The song, titled "It Ain't Easy," was recorded during the 2011 lockout, and while snippets had been leaked, it wasn't until the track's producer, Franky Wahoo, put it on his SoundCloud page last week that the full 3-minute, 45-second song was publicly available.
The song, which primarily focuses on the two former MVPs rapping about making it from humble beginnings to the NBA, came about when Durant, then a member of the Oklahoma City Thunder, and James, then a member of the Miami Heat, were just fooling around in a recording studio in Ohio.
"LeBron James and Kevin Durant came up [to the studio] cause it was during the lockout," Franky Wahoo, real name Franky Stewart, told Noisey. "Originally it was only going to be Kevin Durant that was going to record, 'cause he did music and stuff, but then LeBron James ended up showing up."
Wahoo said TMZ tried to purchase the song from him for $250,000 in 2017, shortly after ESPN's Chris Haynes first reported on the existence of the tune. Wahoo turned down the offer after communicating with James' agent, Rich Paul, about a potential deal for the song being included in the NBA 2K video game series.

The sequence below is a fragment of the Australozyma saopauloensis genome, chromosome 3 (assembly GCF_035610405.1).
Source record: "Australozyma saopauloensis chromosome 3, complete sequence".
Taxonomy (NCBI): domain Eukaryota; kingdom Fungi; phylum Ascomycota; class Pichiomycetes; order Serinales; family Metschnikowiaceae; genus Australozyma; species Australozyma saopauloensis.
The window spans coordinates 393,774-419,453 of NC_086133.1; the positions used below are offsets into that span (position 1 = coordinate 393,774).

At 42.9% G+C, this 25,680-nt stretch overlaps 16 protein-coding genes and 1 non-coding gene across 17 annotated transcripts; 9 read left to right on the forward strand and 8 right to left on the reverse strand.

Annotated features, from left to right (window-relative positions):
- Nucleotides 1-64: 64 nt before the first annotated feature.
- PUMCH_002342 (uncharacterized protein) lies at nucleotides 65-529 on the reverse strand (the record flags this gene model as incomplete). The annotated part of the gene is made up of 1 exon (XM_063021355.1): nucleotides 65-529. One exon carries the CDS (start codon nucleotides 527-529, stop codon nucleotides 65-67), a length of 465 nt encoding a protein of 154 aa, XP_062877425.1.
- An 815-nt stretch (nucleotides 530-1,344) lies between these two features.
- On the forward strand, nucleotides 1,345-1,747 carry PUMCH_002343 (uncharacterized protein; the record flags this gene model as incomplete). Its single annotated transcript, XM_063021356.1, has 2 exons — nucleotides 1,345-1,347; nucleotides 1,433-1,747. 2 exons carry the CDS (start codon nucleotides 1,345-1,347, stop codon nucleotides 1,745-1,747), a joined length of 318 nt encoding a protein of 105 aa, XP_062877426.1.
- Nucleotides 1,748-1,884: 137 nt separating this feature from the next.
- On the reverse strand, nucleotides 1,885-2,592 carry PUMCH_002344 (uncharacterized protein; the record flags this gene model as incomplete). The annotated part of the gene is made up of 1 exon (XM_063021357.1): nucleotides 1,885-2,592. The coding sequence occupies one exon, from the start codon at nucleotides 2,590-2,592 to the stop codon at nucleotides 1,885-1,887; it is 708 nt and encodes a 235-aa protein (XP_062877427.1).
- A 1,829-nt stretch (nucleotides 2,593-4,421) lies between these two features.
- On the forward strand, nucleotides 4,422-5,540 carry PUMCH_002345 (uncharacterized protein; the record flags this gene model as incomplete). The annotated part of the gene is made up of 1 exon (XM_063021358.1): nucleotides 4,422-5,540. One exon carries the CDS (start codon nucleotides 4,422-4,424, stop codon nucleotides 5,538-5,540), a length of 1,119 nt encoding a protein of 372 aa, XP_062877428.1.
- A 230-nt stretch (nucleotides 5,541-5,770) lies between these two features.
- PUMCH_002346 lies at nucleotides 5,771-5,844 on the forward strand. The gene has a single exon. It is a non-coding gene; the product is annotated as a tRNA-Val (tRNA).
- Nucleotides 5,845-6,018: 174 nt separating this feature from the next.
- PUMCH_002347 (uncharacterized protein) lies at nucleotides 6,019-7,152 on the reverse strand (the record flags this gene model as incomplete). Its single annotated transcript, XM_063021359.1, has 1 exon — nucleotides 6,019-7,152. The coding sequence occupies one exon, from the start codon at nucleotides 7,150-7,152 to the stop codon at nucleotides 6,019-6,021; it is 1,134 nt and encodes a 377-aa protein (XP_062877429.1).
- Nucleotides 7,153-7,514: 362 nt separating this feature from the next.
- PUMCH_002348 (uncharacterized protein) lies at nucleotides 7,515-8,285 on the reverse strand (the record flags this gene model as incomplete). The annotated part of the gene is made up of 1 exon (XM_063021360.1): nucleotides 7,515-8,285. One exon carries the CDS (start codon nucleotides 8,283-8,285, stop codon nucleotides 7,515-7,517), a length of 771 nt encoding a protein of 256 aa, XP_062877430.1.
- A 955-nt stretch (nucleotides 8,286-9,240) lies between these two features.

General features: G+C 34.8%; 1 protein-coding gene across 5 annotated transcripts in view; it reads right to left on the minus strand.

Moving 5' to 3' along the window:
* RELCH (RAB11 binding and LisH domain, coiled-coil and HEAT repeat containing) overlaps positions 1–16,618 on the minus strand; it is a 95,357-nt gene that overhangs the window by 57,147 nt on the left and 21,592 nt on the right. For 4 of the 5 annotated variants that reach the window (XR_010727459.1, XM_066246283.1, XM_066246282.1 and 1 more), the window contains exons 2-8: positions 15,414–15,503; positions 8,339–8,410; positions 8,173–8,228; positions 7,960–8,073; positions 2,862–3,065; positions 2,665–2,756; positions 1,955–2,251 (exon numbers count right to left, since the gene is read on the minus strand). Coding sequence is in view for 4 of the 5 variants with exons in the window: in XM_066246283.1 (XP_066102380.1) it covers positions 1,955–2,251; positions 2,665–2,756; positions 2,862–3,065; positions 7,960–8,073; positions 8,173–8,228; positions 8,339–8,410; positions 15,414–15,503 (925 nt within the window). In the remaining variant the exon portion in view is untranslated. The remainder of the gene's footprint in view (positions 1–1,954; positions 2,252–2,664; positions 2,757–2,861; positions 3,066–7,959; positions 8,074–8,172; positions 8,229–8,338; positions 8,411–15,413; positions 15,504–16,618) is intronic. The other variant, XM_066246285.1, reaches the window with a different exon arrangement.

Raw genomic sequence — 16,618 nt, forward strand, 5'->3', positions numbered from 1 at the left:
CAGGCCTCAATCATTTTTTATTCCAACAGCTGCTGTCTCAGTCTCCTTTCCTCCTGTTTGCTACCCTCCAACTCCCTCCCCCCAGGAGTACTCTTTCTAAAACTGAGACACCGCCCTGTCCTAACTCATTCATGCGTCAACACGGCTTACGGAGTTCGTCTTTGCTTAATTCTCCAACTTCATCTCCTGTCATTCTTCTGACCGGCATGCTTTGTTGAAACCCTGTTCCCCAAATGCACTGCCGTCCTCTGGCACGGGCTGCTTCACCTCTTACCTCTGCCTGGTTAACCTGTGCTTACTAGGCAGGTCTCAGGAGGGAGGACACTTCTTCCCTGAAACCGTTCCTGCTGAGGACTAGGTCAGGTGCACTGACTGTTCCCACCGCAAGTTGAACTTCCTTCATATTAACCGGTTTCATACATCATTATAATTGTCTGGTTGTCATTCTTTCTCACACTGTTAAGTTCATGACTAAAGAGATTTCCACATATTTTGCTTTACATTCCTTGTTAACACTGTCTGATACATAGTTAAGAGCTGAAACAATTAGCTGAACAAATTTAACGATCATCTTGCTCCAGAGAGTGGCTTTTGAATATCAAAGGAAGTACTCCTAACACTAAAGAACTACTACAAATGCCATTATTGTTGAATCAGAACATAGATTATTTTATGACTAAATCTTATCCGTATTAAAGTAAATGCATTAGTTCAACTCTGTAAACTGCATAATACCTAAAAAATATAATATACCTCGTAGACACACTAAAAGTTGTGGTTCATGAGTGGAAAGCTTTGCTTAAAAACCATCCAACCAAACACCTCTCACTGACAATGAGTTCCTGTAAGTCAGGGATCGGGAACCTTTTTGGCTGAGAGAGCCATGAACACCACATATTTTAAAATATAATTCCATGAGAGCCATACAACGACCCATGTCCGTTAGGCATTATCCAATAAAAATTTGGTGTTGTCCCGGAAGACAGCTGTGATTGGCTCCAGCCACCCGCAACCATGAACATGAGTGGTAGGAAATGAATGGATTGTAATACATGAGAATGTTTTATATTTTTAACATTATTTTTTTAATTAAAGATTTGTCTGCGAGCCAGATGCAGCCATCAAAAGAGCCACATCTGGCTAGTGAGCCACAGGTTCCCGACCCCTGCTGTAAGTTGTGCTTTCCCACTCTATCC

The song the producer recently released features a different beat than the one James and Durant rapped over. The old beat was provided by Durant at the time of the recording and Wahoo did not know its origin or licensing information.
Wahoo said the 2K deal never happened and believes James' camp had motivation to keep the song under wraps for all these years.
"This is the first time LeBron's been human; he's not good at this," Wahoo told Noisey about James' rap skills. "That made him seem less of a superstar in the public eye. If you hear LeBron James rapping subpar, that would kind of take away from him a little bit to someone."
During Durant's verse, the two-time NBA champion references the scandal that arose when photos surfaced of his tattooed chest -- a quaint story, if even a story at all, by today's standards.
"Look, now I got a body full of tattoos, everybody's saying I'm changing, that is not true," Durant raps. "Same dude that you met a couple years ago, talk to the heart and you can see past visual."
James follows Durant on the track and addresses his father, a rarity for the Los Angeles Lakers forward.
"Single parent, just mom and dad gone, it's all good, Pops, you made a King strong," James raps.
In the years since their rap collaboration, James and Durant have faced off in the Finals against each other three times, with Durant's teams going 2-1 in those meetings.
ESPN's Dave McMenamin contributed to this report.